What is true of the prize ring is no less true of professional baseball. The Ruths, Cohens, Cobbs and Hornsbys are primarily business men, not sportsmen. As Mr. Grover Cleveland Alexander, the star pitcher of the St. Louis team, said last summer: "Baseball to-day is 'big business' and most of the fellows going into it are business men first and baseball players secondly." This is quite true. And most of the stars of baseball have managers, press agents, secretaries and assistants to act for them whenever necessary, who fill the role that Mr. Ivy Lee so capably fills for Mr. John D. Rockefeller. The science of baseball, as Mr. Alexander says, is a business, like the science of the prize ring. Like big business, these two sciences are crooked, though no more crooked than is necessary to delude the sport-loving public of the United States and yet show a profit on the annual balance sheet. Professional baseball, professional boxing, are no more sports than professional acting.
These strong words directed at the business of baseball appeared in $port$: Heroics and Hysterics, a 298-page excoriation of the American professional sports industry written by John Tunis in 1929. Tunis, as many hot sports takers have done since, bemoaned the ever inflating impact of money on the sports world. Money was tainting sport. It invited match fixing, and the presence of business figures like agents and promoters. It turned sport into performance art.
Unlike many of today's sports commentators, like those who would defend the NCAA's ability to profit off unpaid college athletes, Tunis did not begrudge America's professional athletes of the 1920s their ability to pursue a paycheck with their talents. "When Mademoiselle Suzanne Lenglen turned professional several years ago," Tunis writes, "she made a number of statements to the press; remarking among other things that as there was a lot of money in lawn tennis she thought she might as well have some of it. That is a frank and understandable point of view. Tennis players have just as much right to profit by their skill as boxers, home-run kings, and channel swimmers."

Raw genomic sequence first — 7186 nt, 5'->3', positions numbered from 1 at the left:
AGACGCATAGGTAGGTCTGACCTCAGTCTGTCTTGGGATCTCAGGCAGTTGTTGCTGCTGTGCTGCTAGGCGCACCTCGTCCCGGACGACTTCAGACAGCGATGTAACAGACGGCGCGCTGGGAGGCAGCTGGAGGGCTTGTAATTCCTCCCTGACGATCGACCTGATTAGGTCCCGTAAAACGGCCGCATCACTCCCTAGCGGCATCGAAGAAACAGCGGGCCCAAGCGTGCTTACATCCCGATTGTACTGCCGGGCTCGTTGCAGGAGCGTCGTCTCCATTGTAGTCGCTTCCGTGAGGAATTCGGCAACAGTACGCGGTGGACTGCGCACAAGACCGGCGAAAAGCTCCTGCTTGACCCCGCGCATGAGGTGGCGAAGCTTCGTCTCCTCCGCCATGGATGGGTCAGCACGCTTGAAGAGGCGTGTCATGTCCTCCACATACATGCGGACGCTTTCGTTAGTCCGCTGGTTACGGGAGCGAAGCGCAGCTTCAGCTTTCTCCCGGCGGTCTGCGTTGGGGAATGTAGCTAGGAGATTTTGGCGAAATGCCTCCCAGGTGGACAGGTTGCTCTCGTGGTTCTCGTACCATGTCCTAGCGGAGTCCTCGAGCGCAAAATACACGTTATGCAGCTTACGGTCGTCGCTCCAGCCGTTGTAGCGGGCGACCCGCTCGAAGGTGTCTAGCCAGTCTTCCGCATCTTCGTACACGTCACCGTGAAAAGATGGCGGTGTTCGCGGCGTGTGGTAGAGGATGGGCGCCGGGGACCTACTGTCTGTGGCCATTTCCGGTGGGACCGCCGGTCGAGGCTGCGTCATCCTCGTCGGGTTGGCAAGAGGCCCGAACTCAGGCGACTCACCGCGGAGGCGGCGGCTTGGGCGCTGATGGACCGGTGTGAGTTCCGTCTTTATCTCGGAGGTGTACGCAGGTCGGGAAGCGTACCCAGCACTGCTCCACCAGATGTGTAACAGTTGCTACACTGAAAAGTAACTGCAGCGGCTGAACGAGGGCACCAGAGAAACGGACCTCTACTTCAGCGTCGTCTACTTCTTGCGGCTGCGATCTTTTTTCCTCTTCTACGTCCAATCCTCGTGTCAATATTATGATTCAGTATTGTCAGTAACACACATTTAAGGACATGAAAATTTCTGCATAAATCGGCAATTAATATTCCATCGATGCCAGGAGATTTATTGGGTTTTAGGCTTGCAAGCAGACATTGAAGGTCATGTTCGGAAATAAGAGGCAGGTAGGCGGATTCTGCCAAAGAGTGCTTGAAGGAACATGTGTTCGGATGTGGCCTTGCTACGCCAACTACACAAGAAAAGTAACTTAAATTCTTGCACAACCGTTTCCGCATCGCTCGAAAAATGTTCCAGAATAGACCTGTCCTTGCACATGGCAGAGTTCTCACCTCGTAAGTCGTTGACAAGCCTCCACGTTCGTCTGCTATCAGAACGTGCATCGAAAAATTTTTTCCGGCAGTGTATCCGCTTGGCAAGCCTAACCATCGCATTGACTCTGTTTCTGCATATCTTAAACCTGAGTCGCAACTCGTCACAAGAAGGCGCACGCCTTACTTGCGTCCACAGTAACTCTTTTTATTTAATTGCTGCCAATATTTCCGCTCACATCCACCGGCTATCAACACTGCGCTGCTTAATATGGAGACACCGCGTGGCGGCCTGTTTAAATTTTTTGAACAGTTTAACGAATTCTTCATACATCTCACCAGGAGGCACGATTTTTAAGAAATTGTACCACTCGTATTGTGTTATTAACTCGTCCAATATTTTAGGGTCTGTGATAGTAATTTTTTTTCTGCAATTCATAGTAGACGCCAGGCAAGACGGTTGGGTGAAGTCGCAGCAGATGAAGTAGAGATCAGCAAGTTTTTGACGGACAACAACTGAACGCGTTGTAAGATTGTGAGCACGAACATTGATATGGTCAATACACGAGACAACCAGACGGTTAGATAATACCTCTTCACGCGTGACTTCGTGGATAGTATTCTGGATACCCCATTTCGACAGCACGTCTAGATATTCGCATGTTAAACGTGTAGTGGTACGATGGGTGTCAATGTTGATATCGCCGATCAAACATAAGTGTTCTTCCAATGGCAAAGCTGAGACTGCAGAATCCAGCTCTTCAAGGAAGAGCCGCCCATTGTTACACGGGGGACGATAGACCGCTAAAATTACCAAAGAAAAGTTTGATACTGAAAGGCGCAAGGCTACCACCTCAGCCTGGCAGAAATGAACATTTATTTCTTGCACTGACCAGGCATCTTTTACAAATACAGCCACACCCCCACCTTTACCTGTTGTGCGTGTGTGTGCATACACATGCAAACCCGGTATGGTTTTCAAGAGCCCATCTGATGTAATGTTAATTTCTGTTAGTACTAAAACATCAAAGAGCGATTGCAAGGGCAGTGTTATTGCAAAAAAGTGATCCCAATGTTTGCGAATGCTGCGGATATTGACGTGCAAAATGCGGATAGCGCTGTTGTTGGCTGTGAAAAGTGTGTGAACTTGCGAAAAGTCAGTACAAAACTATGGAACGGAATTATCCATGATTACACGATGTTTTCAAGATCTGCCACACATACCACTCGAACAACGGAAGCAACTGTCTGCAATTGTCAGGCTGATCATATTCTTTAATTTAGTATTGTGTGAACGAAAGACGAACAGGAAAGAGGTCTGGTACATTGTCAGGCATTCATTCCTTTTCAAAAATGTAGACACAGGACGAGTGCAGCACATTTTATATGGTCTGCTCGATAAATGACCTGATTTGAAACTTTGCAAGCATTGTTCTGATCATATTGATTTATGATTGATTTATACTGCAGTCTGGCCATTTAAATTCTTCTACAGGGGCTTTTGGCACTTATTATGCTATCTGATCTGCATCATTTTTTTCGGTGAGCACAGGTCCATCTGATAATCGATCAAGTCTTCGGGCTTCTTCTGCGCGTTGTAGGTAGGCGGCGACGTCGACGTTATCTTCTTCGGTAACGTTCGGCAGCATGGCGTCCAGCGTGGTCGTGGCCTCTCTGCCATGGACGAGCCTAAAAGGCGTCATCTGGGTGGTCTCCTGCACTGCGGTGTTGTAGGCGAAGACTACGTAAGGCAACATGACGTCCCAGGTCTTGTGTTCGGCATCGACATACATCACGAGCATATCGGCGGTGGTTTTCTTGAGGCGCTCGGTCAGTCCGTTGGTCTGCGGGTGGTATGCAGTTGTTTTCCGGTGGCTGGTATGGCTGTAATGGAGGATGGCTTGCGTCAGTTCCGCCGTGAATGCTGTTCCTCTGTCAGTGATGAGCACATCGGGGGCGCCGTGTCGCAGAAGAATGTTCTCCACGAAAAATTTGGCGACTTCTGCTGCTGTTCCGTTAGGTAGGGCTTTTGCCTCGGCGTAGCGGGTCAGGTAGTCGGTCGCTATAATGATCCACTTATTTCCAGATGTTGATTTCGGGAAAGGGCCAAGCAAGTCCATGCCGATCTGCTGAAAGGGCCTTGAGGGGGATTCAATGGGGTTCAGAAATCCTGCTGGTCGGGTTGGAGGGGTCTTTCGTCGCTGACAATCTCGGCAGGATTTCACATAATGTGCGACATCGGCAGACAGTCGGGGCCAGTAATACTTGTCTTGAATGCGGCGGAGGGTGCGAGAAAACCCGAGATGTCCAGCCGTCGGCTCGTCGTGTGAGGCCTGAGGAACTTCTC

But while Tunis recognizes the athlete's claim to the money her sport generates, there is no honor in it. Tunis invokes the French word for athletes like Lenglen -- exhibitionistes -- and the sleaziness its English translation entails. "Does the increase in professional exhibitionists tend toward the day when tennis will be open to the same suspicion as baseball and boxing?" Tunis asks, rhetorically.
This argument follows the same principles as arguments the NCAA deploys to support amateurism today. The particulars vary -- the American sports fan hardly devotes a passing thought to match fixing any more, for instance -- but NCAA proponents argue infusing money into its games would remove their appeal. This is the idea NCAA president Mark Emmert was pushing when he testified last week, "To convert college sports into professional sports would be tantamount to converting it into minor league sports. And we know that in the U.S. minor league sports aren't very successful either for fan support or for the fan experience."